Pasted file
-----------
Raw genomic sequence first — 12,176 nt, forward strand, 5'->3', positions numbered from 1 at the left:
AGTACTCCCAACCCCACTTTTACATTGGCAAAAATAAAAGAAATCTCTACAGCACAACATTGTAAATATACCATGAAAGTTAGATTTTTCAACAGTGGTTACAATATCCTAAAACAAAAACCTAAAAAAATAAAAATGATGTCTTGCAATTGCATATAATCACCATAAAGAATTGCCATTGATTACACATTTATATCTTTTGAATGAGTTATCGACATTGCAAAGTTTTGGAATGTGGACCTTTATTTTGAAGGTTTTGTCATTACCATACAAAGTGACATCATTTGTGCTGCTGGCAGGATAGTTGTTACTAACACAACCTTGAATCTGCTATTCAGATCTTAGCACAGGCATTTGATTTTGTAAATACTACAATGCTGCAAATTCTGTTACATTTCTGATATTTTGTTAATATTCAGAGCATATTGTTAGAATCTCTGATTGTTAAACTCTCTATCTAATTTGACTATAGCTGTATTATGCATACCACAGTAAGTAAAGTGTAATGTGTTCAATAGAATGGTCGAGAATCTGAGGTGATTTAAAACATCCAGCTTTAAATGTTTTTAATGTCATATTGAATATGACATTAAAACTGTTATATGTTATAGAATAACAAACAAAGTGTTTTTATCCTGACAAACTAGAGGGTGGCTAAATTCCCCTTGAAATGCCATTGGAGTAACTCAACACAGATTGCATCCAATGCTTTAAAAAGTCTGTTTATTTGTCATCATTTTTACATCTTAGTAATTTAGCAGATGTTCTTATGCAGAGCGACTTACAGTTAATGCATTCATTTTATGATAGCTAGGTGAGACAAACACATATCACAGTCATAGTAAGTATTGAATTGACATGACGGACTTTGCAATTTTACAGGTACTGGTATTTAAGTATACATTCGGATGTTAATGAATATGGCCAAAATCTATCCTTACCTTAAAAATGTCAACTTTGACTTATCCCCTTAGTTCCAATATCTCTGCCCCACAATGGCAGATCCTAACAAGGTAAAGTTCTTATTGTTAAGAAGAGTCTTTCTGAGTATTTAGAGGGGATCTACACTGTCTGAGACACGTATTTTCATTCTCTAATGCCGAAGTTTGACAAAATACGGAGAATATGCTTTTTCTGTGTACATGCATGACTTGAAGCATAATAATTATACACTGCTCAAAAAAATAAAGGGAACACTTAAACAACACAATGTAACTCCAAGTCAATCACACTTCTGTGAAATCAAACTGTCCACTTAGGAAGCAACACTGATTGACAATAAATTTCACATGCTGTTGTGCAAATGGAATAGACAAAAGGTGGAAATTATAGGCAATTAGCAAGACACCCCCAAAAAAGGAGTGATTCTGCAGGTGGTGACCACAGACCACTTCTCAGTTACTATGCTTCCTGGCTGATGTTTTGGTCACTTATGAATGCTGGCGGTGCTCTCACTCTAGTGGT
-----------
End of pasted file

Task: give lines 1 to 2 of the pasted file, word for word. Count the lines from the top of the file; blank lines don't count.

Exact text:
Raw genomic sequence first — 12,176 nt, forward strand, 5'->3', positions numbered from 1 at the left:
AGTACTCCCAACCCCACTTTTACATTGGCAAAAATAAAAGAAATCTCTACAGCACAACATTGTAAATATACCATGAAAGTTAGATTTTTCAACAGTGGTTACAATATCCTAAAACAAAAACCTAAAAAAATAAAAATGATGTCTTGCAATTGCATATAATCACCATAAAGAATTGCCATTGATTACACATTTATATCTTTTGAATGAGTTATCGACATTGCAAAGTTTTGGAATGTGGACCTTTATTTTGAAGGTTTTGTCATTACCATACAAAGTGACATCATTTGTGCTGCTGGCAGGATAGTTGTTACTAACACAACCTTGAATCTGCTATTCAGATCTTAGCACAGGCATTTGATTTTGTAAATACTACAATGCTGCAAATTCTGTTACATTTCTGATATTTTGTTAATATTCAGAGCATATTGTTAGAATCTCTGATTGTTAAACTCTCTATCTAATTTGACTATAGCTGTATTATGCATACCACAGTAAGTAAAGTGTAATGTGTTCAATAGAATGGTCGAGAATCTGAGGTGATTTAAAACATCCAGCTTTAAATGTTTTTAATGTCATATTGAATATGACATTAAAACTGTTATATGTTATAGAATAACAAACAAAGTGTTTTTATCCTGACAAACTAGAGGGTGGCTAAATTCCCCTTGAAATGCCATTGGAGTAACTCAACACAGATTGCATCCAATGCTTTAAAAAGTCTGTTTATTTGTCATCATTTTTACATCTTAGTAATTTAGCAGATGTTCTTATGCAGAGCGACTTACAGTTAATGCATTCATTTTATGATAGCTAGGTGAGACAAACACATATCACAGTCATAGTAAGTATTGAATTGACATGACGGACTTTGCAATTTTACAGGTACTGGTATTTAAGTATACATTCGGATGTTAATGAATATGGCCAAAATCTATCCTTACCTTAAAAATGTCAACTTTGACTTATCCCCTTAGTTCCAATATCTCTGCCCCACAATGGCAGATCCTAACAAGGTAAAGTTCTTATTGTTAAGAAGAGTCTTTCTGAGTATTTAGAGGGGATCTACACTGTCTGAGACACGTATTTTCATTCTCTAATGCCGAAGTTTGACAAAATACGGAGAATATGCTTTTTCTGTGTACATGCATGACTTGAAGCATAATAATTATACACTGCTCAAAAAAATAAAGGGAACACTTAAACAACACAATGTAACTCCAAGTCAATCACACTTCTGTGAAATCAAACTGTCCACTTAGGAAGCAACACTGATTGACAATAAATTTCACATGCTGTTGTGCAAATGGAATAGACAAAAGGTGGAAATTATAGGCAATTAGCAAGACACCCCCAAAAAAGGAGTGATTCTGCAGGTGGTGACCACAGACCACTTCTCAGTTACTATGCTTCCTGGCTGATGTTTTGGTCACTTATGAATGCTGGCGGTGCTCTCACTCTAGTGGT